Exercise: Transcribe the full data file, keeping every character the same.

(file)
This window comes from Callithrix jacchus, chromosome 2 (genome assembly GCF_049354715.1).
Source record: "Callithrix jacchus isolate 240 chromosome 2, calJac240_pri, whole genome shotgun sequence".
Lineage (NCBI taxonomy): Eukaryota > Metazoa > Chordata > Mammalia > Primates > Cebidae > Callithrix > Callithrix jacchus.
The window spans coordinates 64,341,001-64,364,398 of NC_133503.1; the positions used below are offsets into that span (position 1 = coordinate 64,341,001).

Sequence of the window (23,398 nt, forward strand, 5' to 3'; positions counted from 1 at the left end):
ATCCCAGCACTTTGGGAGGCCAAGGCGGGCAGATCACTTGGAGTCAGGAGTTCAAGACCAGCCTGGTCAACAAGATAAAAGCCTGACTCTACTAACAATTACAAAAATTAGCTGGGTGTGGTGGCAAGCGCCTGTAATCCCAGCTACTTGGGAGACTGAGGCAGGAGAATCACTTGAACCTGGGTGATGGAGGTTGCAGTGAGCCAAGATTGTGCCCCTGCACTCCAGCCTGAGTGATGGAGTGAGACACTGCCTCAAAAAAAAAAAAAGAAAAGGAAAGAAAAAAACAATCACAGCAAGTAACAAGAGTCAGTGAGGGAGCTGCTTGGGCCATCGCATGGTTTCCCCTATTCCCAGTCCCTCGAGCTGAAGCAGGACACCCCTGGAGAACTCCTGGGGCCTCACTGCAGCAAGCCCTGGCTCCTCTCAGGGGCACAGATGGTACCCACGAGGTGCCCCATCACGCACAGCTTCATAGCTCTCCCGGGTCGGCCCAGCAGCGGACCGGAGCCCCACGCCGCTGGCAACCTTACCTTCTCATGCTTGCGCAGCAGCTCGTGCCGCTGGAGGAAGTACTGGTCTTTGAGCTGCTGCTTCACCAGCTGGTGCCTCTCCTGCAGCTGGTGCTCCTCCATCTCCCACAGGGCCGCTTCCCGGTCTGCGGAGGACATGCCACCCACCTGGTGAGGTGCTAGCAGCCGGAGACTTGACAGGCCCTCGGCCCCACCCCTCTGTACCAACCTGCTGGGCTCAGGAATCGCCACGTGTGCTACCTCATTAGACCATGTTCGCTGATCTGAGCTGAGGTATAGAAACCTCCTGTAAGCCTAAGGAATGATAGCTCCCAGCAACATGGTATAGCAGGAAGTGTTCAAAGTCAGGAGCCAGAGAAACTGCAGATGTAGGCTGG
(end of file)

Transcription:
This window comes from Callithrix jacchus, chromosome 2 (genome assembly GCF_049354715.1).
Source record: "Callithrix jacchus isolate 240 chromosome 2, calJac240_pri, whole genome shotgun sequence".
Lineage (NCBI taxonomy): Eukaryota > Metazoa > Chordata > Mammalia > Primates > Cebidae > Callithrix > Callithrix jacchus.
The window spans coordinates 64,341,001-64,364,398 of NC_133503.1; the positions used below are offsets into that span (position 1 = coordinate 64,341,001).

Sequence of the window (23,398 nt, forward strand, 5' to 3'; positions counted from 1 at the left end):
ATCCCAGCACTTTGGGAGGCCAAGGCGGGCAGATCACTTGGAGTCAGGAGTTCAAGACCAGCCTGGTCAACAAGATAAAAGCCTGACTCTACTAACAATTACAAAAATTAGCTGGGTGTGGTGGCAAGCGCCTGTAATCCCAGCTACTTGGGAGACTGAGGCAGGAGAATCACTTGAACCTGGGTGATGGAGGTTGCAGTGAGCCAAGATTGTGCCCCTGCACTCCAGCCTGAGTGATGGAGTGAGACACTGCCTCAAAAAAAAAAAAAGAAAAGGAAAGAAAAAAACAATCACAGCAAGTAACAAGAGTCAGTGAGGGAGCTGCTTGGGCCATCGCATGGTTTCCCCTATTCCCAGTCCCTCGAGCTGAAGCAGGACACCCCTGGAGAACTCCTGGGGCCTCACTGCAGCAAGCCCTGGCTCCTCTCAGGGGCACAGATGGTACCCACGAGGTGCCCCATCACGCACAGCTTCATAGCTCTCCCGGGTCGGCCCAGCAGCGGACCGGAGCCCCACGCCGCTGGCAACCTTACCTTCTCATGCTTGCGCAGCAGCTCGTGCCGCTGGAGGAAGTACTGGTCTTTGAGCTGCTGCTTCACCAGCTGGTGCCTCTCCTGCAGCTGGTGCTCCTCCATCTCCCACAGGGCCGCTTCCCGGTCTGCGGAGGACATGCCACCCACCTGGTGAGGTGCTAGCAGCCGGAGACTTGACAGGCCCTCGGCCCCACCCCTCTGTACCAACCTGCTGGGCTCAGGAATCGCCACGTGTGCTACCTCATTAGACCATGTTCGCTGATCTGAGCTGAGGTATAGAAACCTCCTGTAAGCCTAAGGAATGATAGCTCCCAGCAACATGGTATAGCAGGAAGTGTTCAAAGTCAGGAGCCAGAGAAACTGCAGATGTAGGCTGG